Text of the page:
Burberry bans destroying unsold produce and real fur

British label, Burberry, has today announced radical measures to change the way they manufacture their products. The move to stop using real fur by the multi-million pound Burberry Group Plc comes after a summer of negative press surrounding their sustainability and ethics. They will also stop destroying any unsold produce. 

In July of this year, the British design giant, Burberry, faced a great deal of criticism following the revelation that they destroy any unsold produce. Their iconic tartans and trench coats are believed to have been burned or buried in a bit to prevent the unsold items from being sold in discount bins. It is believed that £28.6 million worth of stock was destroyed in 2017/2018. £105 million worth has been reportedly destroyed in the last five years, according to their annual reports. 

In a statement on their website today, Burberry confirmed that they would no longer be destroying their goods or using genuine fur. They said: 

This commitment builds on the goals that we set last year as part of our five-year responsibility agenda and is supported by our new strategy, which is helping tackle the causes of waste. We already reuse, repair, donate or recycle unsaleable products and we will continue to expand these efforts.”

Furthermore, they confirmed that no real fur would be used in Riccardo Tisci’s debut collection for the brand this month.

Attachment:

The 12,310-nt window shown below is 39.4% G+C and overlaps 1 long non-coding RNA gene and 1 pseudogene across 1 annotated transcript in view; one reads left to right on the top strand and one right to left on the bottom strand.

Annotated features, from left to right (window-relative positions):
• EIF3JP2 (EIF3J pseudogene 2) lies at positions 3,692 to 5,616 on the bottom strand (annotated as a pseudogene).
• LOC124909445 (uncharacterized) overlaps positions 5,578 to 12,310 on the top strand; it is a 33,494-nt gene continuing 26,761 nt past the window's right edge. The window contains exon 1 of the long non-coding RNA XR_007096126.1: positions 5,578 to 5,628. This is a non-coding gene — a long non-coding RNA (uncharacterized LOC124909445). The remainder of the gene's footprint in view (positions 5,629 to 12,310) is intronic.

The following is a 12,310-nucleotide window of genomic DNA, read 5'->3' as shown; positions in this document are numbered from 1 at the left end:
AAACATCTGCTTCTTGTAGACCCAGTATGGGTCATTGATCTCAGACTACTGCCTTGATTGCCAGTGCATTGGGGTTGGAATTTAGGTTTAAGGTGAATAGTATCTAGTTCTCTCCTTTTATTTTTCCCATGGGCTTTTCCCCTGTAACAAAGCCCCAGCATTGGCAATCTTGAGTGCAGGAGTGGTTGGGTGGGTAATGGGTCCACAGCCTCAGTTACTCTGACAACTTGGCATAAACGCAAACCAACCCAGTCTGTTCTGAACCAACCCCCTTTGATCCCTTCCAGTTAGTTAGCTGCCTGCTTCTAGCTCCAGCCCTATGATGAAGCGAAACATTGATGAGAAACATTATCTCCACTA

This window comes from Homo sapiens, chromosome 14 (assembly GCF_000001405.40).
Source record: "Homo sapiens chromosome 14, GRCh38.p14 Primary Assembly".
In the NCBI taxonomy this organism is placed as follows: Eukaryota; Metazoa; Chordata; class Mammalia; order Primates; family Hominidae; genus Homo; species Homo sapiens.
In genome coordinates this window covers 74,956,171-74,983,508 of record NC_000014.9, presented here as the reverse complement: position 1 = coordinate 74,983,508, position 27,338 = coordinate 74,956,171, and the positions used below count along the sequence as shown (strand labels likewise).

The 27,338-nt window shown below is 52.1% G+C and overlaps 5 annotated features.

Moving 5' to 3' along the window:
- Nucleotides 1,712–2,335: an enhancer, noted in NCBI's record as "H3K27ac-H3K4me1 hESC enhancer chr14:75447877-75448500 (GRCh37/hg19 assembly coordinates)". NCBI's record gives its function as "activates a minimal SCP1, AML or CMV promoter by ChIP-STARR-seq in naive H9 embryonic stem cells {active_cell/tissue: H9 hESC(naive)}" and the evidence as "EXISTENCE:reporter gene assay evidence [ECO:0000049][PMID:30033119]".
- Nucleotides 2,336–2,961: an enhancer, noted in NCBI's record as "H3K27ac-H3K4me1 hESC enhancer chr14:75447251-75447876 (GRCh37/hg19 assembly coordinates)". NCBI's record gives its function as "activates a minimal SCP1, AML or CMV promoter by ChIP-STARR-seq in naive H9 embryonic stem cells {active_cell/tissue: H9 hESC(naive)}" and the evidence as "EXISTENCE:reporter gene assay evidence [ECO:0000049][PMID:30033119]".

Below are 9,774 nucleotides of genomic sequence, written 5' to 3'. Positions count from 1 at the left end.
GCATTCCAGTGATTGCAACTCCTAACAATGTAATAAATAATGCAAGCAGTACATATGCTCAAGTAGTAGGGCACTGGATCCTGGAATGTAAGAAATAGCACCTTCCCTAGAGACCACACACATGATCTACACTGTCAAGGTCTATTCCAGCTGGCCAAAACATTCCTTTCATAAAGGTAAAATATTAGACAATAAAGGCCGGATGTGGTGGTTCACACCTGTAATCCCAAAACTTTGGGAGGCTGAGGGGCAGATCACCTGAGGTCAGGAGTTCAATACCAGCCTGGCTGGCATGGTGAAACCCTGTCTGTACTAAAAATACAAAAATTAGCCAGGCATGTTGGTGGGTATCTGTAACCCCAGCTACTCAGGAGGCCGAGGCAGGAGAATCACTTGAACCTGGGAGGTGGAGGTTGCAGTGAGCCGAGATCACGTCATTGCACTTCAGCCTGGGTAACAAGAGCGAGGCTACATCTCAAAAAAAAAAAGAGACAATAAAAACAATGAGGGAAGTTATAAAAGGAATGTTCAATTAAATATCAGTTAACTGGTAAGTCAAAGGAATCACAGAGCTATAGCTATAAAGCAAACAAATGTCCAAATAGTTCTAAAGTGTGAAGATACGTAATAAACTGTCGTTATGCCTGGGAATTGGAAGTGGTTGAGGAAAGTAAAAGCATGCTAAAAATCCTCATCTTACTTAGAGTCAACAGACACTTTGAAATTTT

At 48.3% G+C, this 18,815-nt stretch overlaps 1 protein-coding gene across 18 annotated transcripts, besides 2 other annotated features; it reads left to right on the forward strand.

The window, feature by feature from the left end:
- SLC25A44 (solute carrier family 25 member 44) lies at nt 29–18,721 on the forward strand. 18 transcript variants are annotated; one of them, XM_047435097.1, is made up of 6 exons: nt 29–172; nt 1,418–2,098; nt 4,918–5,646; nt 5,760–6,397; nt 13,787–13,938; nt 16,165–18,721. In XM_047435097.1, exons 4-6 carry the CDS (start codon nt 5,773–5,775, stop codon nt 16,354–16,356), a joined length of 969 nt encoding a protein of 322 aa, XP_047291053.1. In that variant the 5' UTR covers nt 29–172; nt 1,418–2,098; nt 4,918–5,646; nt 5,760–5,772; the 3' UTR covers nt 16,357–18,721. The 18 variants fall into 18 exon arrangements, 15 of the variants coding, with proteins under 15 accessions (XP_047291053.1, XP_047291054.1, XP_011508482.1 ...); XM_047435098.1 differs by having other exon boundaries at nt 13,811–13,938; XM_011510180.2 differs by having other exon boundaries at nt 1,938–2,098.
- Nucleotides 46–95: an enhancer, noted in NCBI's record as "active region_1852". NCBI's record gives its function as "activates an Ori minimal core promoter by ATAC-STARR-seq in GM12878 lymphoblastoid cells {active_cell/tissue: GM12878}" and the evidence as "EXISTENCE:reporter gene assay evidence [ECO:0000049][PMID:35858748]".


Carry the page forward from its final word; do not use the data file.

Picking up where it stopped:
Marco Gobbetti, the Chief Executive Officer of Burberry added: 

“Modern luxury means being socially and environmentally responsible. This belief is core to us at Burberry and key to our long-term success. We are committed to applying the same creativity to all parts of Burberry as we do to our products.” 

PETA UK were among some of those pleased about the news, writing that “cartwheels are happening at PETA HQ following the announcement that iconic British brand Burberry is joining Armani, Versace, Gucci, Vivienne Westwood, Stella McCartney, and others in banning fur from all its collections – and that it’s ditching angora, too.” 

Chief Creative Officer Riccardo Tisci in Vogue

Despite the positive reception of the news, some people are arguing that more needs to be done, among them is Mark Oaten, CEO of the International Fur Federation. In a statement today, he said: 

“We understand and support their initiative to minimise waste and how they are dealing with the stock burning issue in order to be more environmentally friendly. However their decision to phase out fur is disappointing and contradicts their statement of, ‘luxury being environmentally responsible’.”

He added that plastic fake fur is not sustainable and therefore, not conducive to their sustainability policy. Oaten pointed out that the plastic it contains damages oceans, environments and entire ecosystems. 

He said:

“Any fashion business with a commitment to sustainability should be using natural products such as wool, cotton, leather, silk and natural fur. Fur is farmed to the very highest standards, it is sustainable and many designers and brands continue to work with it. We think Burberry should allow its customers freedom of choice in purchasing natural or plastics.”